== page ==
Neck surgery is a very serious topic in the dorsopathy sector, since acquiescing to an operation as a potential cure for neck pain can be a risky and complicated decision to make. As long time back and neck pain researchers and patient advocates, we must tell you up front that we are generally considered very anti-surgery and make no claims to the contrary. However, we must also tell you that this attitude is not based on opinion, but instead on the often abysmal curative results offered by most cervical surgeries, either immediately or eventually. To put it simply, surgery rarely provides a lasting cure, if indeed it helps at all, which in many cases, it does not.
This resource section provides essays which explore surgical interventions utilized to solve neck ache concerns. We will investigate the procedures used, the risk of spinal operations and the results which may be expected.
Neck Surgery Topics
Below are listed many individual articles each relating to a specific focus within the surgical sector of neck care:
Neck pain surgery is performed in the hopes of ending the symptoms once and for all. Statistically, this is a goal rarely achieved, regardless of the type and scope of the procedure utilized.
Cervical spine surgery can be a specialty of the orthopedic surgery community or the neurosurgery community. Cervical disc surgery is the most common type performed.
Cervical discectomy is an ultra-common disc procedure used to reduce the likelihood of a herniated disc being symptomatic. Anterior cervical discectomy is a common minimally invasive approach for the technique to be executed with the least anatomical damage possible. Cervical endoscopic discectomy utilizes high-tech tools to complete the operation without muscular dissection.
Cervical laminectomy is old school surgery used to decompress the central spinal canal, or the foraminal spaces, usually due to arthritic change.
Cervical spinal fusion is the most invasive and dangerous form of spinal operation. Spinal fusion in the neck demonstrates considerable risks and complications for virtually every patient and is almost never actually needed. Anterior cervical fusion offers a less invasive approach for the procedure to be performed for indicated patients.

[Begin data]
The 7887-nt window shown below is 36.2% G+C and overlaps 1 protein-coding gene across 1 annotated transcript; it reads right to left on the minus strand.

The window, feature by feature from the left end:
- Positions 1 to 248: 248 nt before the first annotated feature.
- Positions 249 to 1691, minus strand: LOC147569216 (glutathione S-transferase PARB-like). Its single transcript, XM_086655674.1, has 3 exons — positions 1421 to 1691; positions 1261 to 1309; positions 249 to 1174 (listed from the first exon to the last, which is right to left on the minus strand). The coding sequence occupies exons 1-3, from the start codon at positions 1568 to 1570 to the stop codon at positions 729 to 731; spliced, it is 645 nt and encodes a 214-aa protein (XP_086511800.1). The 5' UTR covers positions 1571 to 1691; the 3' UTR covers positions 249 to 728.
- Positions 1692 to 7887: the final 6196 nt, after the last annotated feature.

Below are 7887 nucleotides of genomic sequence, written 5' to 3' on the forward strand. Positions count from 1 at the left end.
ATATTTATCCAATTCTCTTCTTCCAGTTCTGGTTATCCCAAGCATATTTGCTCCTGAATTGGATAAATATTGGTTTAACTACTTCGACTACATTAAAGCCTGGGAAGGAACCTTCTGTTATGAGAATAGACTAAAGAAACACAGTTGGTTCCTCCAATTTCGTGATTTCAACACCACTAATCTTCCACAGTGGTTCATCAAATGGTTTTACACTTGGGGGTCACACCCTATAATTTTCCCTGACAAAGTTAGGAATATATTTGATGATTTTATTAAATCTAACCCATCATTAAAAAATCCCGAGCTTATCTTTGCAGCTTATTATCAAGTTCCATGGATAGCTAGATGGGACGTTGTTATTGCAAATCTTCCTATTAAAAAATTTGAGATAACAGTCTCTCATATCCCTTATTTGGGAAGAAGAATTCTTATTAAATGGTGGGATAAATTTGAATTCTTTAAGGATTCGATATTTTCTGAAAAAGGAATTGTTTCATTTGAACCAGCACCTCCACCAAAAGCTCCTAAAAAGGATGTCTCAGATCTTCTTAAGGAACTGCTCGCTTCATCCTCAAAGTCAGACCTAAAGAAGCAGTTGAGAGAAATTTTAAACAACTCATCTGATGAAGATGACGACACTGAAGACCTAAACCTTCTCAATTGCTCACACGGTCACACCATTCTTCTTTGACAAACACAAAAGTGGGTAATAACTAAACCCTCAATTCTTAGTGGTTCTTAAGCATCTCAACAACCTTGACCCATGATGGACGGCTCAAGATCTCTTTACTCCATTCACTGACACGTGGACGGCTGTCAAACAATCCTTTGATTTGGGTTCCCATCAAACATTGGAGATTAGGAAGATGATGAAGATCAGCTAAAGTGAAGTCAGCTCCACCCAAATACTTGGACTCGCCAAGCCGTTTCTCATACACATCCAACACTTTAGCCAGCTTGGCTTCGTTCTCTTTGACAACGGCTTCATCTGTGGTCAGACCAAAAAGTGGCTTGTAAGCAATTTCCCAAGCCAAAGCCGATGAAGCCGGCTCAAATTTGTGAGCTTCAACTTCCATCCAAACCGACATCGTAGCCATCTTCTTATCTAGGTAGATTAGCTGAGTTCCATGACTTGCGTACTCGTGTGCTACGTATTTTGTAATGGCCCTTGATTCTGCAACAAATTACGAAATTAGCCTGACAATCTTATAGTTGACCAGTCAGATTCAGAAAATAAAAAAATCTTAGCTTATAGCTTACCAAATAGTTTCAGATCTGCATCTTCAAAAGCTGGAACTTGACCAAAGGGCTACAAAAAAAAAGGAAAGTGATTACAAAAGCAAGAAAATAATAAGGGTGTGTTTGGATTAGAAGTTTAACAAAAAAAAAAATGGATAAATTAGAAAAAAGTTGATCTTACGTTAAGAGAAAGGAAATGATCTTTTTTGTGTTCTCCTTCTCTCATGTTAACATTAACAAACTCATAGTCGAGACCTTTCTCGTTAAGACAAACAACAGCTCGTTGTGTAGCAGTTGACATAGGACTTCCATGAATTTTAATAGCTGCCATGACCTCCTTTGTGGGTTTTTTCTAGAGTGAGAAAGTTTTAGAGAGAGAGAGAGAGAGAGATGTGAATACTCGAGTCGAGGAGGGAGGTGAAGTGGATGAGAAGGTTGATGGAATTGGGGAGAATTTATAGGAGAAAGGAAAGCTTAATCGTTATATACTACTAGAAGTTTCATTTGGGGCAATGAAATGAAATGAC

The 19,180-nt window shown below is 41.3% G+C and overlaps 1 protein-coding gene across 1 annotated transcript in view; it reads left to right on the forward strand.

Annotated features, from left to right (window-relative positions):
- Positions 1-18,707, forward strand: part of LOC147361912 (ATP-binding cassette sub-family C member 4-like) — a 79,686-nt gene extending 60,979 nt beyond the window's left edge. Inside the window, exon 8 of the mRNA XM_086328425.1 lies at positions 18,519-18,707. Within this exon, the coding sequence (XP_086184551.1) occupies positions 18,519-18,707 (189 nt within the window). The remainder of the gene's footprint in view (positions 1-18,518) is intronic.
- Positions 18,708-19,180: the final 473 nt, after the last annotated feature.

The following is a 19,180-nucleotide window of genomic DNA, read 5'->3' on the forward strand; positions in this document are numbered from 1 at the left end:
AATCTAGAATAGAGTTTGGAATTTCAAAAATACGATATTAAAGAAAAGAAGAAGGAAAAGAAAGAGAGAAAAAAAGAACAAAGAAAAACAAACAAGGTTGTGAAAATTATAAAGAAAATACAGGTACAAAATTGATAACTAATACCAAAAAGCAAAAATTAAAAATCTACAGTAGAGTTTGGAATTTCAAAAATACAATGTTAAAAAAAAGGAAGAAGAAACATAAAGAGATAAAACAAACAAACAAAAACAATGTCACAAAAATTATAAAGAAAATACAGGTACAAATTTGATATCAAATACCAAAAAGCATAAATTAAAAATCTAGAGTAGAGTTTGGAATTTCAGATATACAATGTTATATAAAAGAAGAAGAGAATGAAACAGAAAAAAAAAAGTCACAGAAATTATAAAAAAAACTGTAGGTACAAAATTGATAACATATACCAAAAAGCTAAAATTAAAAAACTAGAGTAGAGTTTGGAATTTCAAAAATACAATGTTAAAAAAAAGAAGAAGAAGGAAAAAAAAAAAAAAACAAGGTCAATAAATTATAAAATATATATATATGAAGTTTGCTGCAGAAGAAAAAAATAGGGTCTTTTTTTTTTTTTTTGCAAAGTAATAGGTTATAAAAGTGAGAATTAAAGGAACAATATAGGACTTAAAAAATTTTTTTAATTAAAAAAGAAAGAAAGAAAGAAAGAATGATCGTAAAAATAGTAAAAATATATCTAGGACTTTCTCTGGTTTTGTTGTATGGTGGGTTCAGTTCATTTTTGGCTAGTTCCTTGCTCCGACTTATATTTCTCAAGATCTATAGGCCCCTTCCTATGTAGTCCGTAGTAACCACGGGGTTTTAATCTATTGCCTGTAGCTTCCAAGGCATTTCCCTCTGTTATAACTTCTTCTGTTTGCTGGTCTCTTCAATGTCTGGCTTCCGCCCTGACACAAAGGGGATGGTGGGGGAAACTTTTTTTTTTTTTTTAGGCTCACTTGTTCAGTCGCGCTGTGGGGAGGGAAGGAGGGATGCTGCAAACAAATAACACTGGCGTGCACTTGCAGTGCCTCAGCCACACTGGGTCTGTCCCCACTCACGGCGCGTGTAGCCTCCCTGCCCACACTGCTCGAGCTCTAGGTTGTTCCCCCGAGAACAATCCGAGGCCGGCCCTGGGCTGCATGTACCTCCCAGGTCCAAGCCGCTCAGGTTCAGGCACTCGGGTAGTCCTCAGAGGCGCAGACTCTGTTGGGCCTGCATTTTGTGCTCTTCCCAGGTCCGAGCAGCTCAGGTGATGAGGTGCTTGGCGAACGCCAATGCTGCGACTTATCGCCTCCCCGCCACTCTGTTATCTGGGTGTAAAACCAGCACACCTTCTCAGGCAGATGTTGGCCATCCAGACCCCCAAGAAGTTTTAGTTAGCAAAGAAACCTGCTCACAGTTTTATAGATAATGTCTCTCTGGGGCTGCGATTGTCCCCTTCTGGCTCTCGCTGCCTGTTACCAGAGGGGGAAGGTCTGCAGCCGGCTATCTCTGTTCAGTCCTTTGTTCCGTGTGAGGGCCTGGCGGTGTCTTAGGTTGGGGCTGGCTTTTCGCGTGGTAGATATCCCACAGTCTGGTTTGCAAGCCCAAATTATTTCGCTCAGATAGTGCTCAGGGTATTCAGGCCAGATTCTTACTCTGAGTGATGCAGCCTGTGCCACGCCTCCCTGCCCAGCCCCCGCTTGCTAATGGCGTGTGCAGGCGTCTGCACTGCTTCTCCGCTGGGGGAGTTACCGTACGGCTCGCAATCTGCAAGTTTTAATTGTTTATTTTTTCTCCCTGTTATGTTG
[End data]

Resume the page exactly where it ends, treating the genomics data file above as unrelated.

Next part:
Anterior cervical discectomy and fusion is a combination operation which seeks to remove herniations at one or more levels and fuse problematic vertebrae at one or more levels.
Cervical artificial disc implantation uses intervertebral substitutes to replace degenerated or herniated discs in the neck. Cervical disc replacement surgery is the actual technique used to place artificial discs in the neck.
Cervical stenosis surgery can resolve central canal or foraminal canal narrowing in many patients.
Minimally invasive neck surgery is always preferred to traditional fully invasive techniques, since it does less damage and facilitates a faster recovery. Endoscopic neck surgery is one of the minimally invasive approaches used for many procedures. Anterior neck surgery allows the surgeon to work on the spine from the frontal side of the neck, instead of from the back.
The risks of neck surgery are considerable and possibly life changing.
Do not take these lightly.
IDET in the cervical spine is a common anatomical location for intradiscal electrothermal therapy to be utilized to resolve intact, bulging discs.
Cervical radiofrequency ablation seeks to end nerve pain by stunning or killing problematic nerve fibers.
Cervical rhizotomy is directed towards facet joint pain in the neck.
Surgical Risks and Rewards
There are many specific and general risks of cervical surgeries. The patient can suffer from many complications ranging from infection and nerve damage to paralysis and even death. Of course, the most severe of these are not common, but mild to moderate complications are incredibly prevalent in a great number of patients.
The most typical risk of all surgical procedures is that they rarely provide a cure. Most patients will still have symptoms, immediately or eventually after surgery, while some will actually have far worse pain postoperatively. Only a minority of neck pain sufferers are rewarded with a lasting cure which allows them to be symptom-free for 7 years or more.
Neck Surgery Help
We suggest that patients who can avoid spinal surgery should do so. Surgery should never even be considered unless it is a verified medical emergency or until every conceivable conservative treatment option has been proven to fail. Even in these extreme circumstances, it must be thought over carefully. We understand that patients just have enough of the pain and will do anything to relieve it. Personally, I completely know what this is like, since I live it myself. However, giving in to surgery is not likely to cure you, statistically, and may make things much worse.
Imagine going through all that pain and suffering, with so much time and hope invested in the outcome, only to be worse off afterwards. Well, if you want to know what it is like, just ask the millions of failed neck surgery sufferers who actually live this nightmare every day of their lives.